Andrew Forrest has stepped up his battle with the federal government over the mining tax by releasing details of a compromise package he says was negotiated with former prime minister Kevin Rudd.
The Fortescue Metals Group chair said he had reached an in-principle agreement to take to industry with Mr Rudd before he was ousted from office in July 2010.
“The then Deputy Prime Minister Julia Gillard and Treasurer Wayne Swan were aware that a significant member of the mining industry had resolved to accept the full RSPT 40 per cent tax obligation, if mitigated by investment in infrastructure that could be utilised by third parties or for public benefit, everywhere in Australia,” Mr Forrest said in a statement today.
“The Treasurer met with members of the multi-nationals and considered an entirely different proposal.
“Instead of allowing RSPT deduction against new investment in common user infrastructure, the Treasurer chose to allow a deduction against the value of the large miners' assets.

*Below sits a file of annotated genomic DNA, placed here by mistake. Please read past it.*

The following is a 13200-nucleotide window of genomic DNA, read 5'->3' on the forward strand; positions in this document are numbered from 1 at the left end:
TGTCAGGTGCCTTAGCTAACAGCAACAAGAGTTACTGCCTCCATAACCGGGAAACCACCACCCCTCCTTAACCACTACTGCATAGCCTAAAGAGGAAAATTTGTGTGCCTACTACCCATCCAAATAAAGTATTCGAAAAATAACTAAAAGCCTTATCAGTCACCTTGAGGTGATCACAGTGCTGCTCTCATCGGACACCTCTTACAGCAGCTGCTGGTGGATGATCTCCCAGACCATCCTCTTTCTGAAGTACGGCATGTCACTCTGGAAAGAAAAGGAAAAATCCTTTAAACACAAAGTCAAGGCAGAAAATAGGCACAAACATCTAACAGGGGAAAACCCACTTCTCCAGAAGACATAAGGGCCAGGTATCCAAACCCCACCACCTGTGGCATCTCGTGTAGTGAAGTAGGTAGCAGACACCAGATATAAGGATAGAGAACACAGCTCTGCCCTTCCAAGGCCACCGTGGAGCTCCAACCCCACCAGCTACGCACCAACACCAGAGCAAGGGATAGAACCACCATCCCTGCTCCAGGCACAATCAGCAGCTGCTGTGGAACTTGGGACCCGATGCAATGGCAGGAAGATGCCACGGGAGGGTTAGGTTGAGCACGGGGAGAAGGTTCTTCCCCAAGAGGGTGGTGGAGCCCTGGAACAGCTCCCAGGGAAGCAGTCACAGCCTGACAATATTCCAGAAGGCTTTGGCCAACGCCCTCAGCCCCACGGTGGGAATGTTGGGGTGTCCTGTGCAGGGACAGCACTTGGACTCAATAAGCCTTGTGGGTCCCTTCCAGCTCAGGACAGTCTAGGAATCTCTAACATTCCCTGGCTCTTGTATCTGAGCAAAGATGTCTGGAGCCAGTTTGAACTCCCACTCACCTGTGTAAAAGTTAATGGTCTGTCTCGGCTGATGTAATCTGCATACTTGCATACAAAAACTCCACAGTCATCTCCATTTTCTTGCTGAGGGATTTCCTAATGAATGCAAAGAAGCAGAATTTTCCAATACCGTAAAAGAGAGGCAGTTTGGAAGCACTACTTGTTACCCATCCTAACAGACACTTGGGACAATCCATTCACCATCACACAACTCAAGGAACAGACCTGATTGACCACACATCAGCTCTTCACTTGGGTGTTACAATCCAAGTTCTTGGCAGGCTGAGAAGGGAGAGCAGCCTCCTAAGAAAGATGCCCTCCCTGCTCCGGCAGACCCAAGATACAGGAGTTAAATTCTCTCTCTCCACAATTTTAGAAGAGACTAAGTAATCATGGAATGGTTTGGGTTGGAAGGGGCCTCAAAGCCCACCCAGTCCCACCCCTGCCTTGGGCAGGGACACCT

“Hence the expression ‘stealing from the poor and giving to the rich’ of the secretly crafted MRRT.”
BC Iron managing director Mike Young, who played an active role in industry’s response to the proposed impost, said the Forrest-Rudd proposal aimed to create an opportunity for consultation with all of industry, including junior miners.
Mr Young said the proposal would have encouraged the private sector to increase spending on infrastructure in places where it was badly needed.
“Compared to paying 40 per cent additional tax, the opportunity to put infrastructure assets of all types on respective companies’ balance sheets is clearly a much better deal,” he said.
“Companies that are incentivised by the requirement to deploy capital in the most efficient manner will see a less likely ‘wastage’ of funds, as companies are clearly more accountable than governments in their use of funds.
“The Rudd-Forrest plan would have allowed companies to build badly needed infrastructure for their mines, the communities and the regions as and when needed.
“This would have had the effect of fostering growth and delivering a share of the boom to all.”
Fortescue today also confirmed it would launch a court challenge to the mining tax, but Premier Colin Barnett said the government would not join the challenge, but would seek to appear in court to present its point of view.